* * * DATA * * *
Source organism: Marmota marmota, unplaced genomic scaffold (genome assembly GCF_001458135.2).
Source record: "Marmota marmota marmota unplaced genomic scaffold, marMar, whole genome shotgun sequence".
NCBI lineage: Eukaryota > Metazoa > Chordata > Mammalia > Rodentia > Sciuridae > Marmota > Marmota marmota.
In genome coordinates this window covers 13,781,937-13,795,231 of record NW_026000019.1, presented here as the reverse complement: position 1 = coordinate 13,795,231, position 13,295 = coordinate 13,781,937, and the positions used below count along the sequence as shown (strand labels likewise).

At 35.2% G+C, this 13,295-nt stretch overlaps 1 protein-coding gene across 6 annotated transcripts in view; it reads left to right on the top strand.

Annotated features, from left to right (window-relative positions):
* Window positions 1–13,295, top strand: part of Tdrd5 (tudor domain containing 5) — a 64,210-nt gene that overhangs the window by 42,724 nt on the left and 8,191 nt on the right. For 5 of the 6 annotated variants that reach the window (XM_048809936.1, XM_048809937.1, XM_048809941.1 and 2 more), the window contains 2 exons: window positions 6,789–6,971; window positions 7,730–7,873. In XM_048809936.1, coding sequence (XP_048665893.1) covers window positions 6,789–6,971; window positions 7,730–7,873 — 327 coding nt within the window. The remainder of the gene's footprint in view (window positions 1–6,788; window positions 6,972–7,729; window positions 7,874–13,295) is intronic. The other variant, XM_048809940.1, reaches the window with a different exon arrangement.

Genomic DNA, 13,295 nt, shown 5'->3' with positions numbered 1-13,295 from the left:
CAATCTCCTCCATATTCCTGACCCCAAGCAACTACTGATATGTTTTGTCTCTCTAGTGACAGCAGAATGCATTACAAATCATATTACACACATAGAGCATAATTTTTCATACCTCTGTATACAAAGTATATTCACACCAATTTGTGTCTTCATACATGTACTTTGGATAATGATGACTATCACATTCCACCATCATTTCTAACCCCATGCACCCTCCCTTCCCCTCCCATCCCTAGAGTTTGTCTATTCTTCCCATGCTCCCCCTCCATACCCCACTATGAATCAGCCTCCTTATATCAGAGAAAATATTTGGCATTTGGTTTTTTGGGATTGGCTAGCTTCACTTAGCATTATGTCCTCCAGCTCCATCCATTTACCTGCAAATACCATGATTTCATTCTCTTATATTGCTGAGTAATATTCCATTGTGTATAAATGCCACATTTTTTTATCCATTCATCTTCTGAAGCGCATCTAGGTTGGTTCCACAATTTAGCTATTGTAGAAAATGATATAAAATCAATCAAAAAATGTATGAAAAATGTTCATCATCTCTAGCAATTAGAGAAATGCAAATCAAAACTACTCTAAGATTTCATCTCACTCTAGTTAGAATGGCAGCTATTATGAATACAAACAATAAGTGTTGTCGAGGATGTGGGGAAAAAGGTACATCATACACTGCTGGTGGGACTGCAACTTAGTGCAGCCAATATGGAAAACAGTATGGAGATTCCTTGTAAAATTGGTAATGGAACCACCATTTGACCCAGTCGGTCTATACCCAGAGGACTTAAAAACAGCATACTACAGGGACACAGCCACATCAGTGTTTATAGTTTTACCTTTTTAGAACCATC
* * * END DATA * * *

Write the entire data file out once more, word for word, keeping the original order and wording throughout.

Source organism: Marmota marmota, unplaced genomic scaffold (genome assembly GCF_001458135.2).
Source record: "Marmota marmota marmota unplaced genomic scaffold, marMar, whole genome shotgun sequence".
NCBI lineage: Eukaryota > Metazoa > Chordata > Mammalia > Rodentia > Sciuridae > Marmota > Marmota marmota.
In genome coordinates this window covers 13,781,937-13,795,231 of record NW_026000019.1, presented here as the reverse complement: position 1 = coordinate 13,795,231, position 13,295 = coordinate 13,781,937, and the positions used below count along the sequence as shown (strand labels likewise).

At 35.2% G+C, this 13,295-nt stretch overlaps 1 protein-coding gene across 6 annotated transcripts in view; it reads left to right on the top strand.

Annotated features, from left to right (window-relative positions):
* Window positions 1–13,295, top strand: part of Tdrd5 (tudor domain containing 5) — a 64,210-nt gene that overhangs the window by 42,724 nt on the left and 8,191 nt on the right. For 5 of the 6 annotated variants that reach the window (XM_048809936.1, XM_048809937.1, XM_048809941.1 and 2 more), the window contains 2 exons: window positions 6,789–6,971; window positions 7,730–7,873. In XM_048809936.1, coding sequence (XP_048665893.1) covers window positions 6,789–6,971; window positions 7,730–7,873 — 327 coding nt within the window. The remainder of the gene's footprint in view (window positions 1–6,788; window positions 6,972–7,729; window positions 7,874–13,295) is intronic. The other variant, XM_048809940.1, reaches the window with a different exon arrangement.

Genomic DNA, 13,295 nt, shown 5'->3' with positions numbered 1-13,295 from the left:
CAATCTCCTCCATATTCCTGACCCCAAGCAACTACTGATATGTTTTGTCTCTCTAGTGACAGCAGAATGCATTACAAATCATATTACACACATAGAGCATAATTTTTCATACCTCTGTATACAAAGTATATTCACACCAATTTGTGTCTTCATACATGTACTTTGGATAATGATGACTATCACATTCCACCATCATTTCTAACCCCATGCACCCTCCCTTCCCCTCCCATCCCTAGAGTTTGTCTATTCTTCCCATGCTCCCCCTCCATACCCCACTATGAATCAGCCTCCTTATATCAGAGAAAATATTTGGCATTTGGTTTTTTGGGATTGGCTAGCTTCACTTAGCATTATGTCCTCCAGCTCCATCCATTTACCTGCAAATACCATGATTTCATTCTCTTATATTGCTGAGTAATATTCCATTGTGTATAAATGCCACATTTTTTTATCCATTCATCTTCTGAAGCGCATCTAGGTTGGTTCCACAATTTAGCTATTGTAGAAAATGATATAAAATCAATCAAAAAATGTATGAAAAATGTTCATCATCTCTAGCAATTAGAGAAATGCAAATCAAAACTACTCTAAGATTTCATCTCACTCTAGTTAGAATGGCAGCTATTATGAATACAAACAATAAGTGTTGTCGAGGATGTGGGGAAAAAGGTACATCATACACTGCTGGTGGGACTGCAACTTAGTGCAGCCAATATGGAAAACAGTATGGAGATTCCTTGTAAAATTGGTAATGGAACCACCATTTGACCCAGTCGGTCTATACCCAGAGGACTTAAAAACAGCATACTACAGGGACACAGCCACATCAGTGTTTATAGTTTTACCTTTTTAGAACCATC